An ounce of prevention is worth a pound of cure, as the saying goes. The same is true for disasters. We are slowly getting better at mitigating disaster risks. These improvements don’t generally take the form of dramatic breakthroughs. Rather they involve incremental progress on a number of fronts. For instance, homes that were constructed […]
Hawaii completely depended on imported oil and coal. But it has a plan for kicking the carbon habit.
In June, Hawaii adopted a law endorsing the goals of the Paris Agreement and reinforcing its efforts to deal with climate change. Until that law made the news, I’m embarrassed to say that I hadn’t paid any attention to Hawaii’s impressive record in this area. In fact, Hawaii may get the prize for passing the […]
Ostriches actually don’t hide their heads in the sand, but the Trump administration sure wants to
It’s a myth (of course) that ostriches hide their heads in the sand when they’re afraid. Hiding one’s head is about the worst possible way to react to danger: it won’t make a threat go away, but it will make it awfully difficult to respond effectively. Ostriches are not that stupid. (They apparently do sometimes […]
Report Analyzes State Public Trust Responsibilities on the Coastline, Coincides With Coastal Commission Staff’s Release of Draft Residential Adaptation Policy Guidance
UPDATE (September 1, 2017): The statement’s drafters have provided a link (shared at the end of the post) for California attorneys who wish to sign on to the statement discussed here. Last month, a group of public trust and coastal land use experts, working under the auspices of the Center for Ocean Solutions, released two […]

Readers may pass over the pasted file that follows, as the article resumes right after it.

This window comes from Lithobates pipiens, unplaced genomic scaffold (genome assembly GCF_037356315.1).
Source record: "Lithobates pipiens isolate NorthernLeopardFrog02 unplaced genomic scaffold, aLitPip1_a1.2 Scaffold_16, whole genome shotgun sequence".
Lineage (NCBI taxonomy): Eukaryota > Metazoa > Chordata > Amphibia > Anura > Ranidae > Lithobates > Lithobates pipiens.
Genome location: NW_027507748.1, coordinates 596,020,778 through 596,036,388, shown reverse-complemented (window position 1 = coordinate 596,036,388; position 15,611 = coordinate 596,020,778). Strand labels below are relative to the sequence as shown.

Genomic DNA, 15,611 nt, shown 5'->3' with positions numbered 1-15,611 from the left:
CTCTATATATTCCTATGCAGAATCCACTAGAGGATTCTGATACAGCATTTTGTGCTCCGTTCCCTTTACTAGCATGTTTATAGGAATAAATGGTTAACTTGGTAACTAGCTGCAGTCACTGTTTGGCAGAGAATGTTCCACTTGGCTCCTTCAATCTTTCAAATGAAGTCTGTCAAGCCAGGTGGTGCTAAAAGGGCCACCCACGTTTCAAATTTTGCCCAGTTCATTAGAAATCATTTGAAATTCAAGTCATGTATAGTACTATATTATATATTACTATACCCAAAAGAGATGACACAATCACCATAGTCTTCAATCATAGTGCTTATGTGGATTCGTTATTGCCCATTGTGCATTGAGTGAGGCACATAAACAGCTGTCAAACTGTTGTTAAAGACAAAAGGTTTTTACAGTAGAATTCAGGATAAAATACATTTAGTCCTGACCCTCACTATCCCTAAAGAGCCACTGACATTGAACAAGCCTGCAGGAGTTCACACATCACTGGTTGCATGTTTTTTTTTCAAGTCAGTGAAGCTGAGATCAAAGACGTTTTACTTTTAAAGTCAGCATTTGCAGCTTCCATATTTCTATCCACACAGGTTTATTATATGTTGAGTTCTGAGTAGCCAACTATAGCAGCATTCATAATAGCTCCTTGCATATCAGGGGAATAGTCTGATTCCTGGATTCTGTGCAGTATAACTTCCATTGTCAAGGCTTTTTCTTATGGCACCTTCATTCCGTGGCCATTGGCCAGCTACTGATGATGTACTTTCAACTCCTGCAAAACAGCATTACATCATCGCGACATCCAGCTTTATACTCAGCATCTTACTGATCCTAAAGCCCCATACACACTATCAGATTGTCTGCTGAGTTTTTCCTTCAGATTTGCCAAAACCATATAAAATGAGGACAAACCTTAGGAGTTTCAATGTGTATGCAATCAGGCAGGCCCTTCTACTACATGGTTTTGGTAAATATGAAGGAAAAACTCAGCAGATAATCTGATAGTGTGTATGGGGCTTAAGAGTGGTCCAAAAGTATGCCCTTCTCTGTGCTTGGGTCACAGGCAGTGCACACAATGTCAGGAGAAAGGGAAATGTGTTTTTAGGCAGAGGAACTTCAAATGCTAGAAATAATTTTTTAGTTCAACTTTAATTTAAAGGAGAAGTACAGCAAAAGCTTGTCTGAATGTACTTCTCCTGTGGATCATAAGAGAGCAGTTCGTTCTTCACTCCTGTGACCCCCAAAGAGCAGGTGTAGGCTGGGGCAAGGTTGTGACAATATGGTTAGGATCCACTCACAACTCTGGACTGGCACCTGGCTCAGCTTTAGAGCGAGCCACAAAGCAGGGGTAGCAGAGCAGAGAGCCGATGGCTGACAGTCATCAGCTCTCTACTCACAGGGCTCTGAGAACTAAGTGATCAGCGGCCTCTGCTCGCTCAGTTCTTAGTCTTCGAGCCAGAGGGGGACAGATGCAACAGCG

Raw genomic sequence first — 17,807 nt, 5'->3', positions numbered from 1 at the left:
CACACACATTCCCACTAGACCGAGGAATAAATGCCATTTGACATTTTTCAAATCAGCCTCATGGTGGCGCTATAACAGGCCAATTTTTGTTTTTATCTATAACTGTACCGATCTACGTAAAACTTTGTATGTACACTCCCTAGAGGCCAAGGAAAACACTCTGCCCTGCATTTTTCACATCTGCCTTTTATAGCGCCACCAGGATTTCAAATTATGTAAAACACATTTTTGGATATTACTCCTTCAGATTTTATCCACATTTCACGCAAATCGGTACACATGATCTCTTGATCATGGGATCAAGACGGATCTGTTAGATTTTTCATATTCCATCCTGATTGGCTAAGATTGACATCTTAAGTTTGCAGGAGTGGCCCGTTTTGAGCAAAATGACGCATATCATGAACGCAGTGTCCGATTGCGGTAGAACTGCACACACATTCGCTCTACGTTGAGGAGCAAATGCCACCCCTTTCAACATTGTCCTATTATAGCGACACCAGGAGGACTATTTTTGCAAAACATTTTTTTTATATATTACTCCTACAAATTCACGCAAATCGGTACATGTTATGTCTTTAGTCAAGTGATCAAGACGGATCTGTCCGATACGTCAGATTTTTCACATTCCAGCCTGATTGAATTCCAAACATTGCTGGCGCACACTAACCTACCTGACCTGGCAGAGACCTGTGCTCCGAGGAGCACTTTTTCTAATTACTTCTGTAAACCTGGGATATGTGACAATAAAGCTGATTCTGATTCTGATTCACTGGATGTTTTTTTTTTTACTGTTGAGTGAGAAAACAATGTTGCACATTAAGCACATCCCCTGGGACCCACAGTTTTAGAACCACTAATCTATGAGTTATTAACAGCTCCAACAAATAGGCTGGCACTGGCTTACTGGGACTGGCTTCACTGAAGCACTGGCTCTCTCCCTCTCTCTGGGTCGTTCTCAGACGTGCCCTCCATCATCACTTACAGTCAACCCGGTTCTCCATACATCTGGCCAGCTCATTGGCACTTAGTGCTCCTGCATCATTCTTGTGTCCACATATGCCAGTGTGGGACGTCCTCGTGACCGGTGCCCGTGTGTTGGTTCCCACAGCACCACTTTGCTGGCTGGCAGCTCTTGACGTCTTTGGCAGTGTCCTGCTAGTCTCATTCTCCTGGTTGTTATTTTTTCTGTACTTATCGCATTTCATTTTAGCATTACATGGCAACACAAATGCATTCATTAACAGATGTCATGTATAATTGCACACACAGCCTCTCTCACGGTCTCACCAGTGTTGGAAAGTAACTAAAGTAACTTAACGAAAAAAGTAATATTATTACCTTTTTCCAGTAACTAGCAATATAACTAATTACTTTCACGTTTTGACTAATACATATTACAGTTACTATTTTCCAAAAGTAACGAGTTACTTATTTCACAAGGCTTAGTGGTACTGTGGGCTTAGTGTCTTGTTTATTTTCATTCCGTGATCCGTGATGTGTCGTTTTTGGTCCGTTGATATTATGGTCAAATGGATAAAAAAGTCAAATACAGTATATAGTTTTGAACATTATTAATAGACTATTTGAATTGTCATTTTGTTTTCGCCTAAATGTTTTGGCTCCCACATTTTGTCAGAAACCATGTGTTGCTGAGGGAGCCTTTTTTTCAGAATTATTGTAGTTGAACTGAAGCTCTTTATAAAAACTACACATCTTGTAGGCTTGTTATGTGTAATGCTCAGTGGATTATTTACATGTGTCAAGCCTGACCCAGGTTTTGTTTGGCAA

In light of Trump’s actions, foundations and donors need to step up.
If we learned nothing else from Trump’s disavowal of the Paris Agreement, it’s that we can’t count solely on the federal government to deal with the problem of climate change. It’s not a matter of whether we need state government or municipalities or corporations or non-profits – we need all of the above. But private […]
Justices Reject Property Owners’ “Regulatory Takings” Challenge to Seawall Permit Condition
The California Supreme Court today issued its long-awaited decision in Lynch v. California Coastal Commission, rejecting a lawsuit brought by San Diego beachfront homeowners claiming that permit conditions imposed by the Coastal Commission triggered a compensable taking of their private property rights. Writing for a unanimous Court, Justice Carol Corrigan concluded that the homeowners had forfeited […]
Justices to Hear Oral Arguments in Three Major Environmental Cases This Week
The California Supreme Court currently has approximately twenty pending environmental cases on its docket. This week, the Court’s justices will hear oral arguments in three of the most important of those cases. Taken together, these looming decisions raise important issues concerning the California Environmental Quality Act (CEQA), federal preemption, climate change mitigation and adaptation, private […]
Looking for people who care about climate change? Try the Pentagon.
Sometimes, it seems like the world is upside down: the head of EPA is a climate skeptic; the head of DOD takes climate change very seriously. But the view of the Secretary of Defense isn’t a fluke. There’s a liong list of Pentagon documents about the risks of climate change, going back over twenty years. […]
Cutting Through the Information Overload
The President’s Executive Order rolling back climate change-related initiatives, “Promoting Energy Independence and Economic Growth,” just came out today, and there’s already plenty of analysis to help people to understand its likely impact. While the short answer is that it is terrible for our country, the long answers tend to make people’s eyes glaze over if […]
It’s smart to take precautions against climate change. More can be done, even in the Trump era.
At night, you can hear the hooting of owls in the vineyard. The owners have deployed owls and falcons to control the pests that threaten the Kendall Jackson vineyards due to milder winters. But birds of prey aren’t the only things flying above the vineyard. There are also drones, which are used to observe small differences […]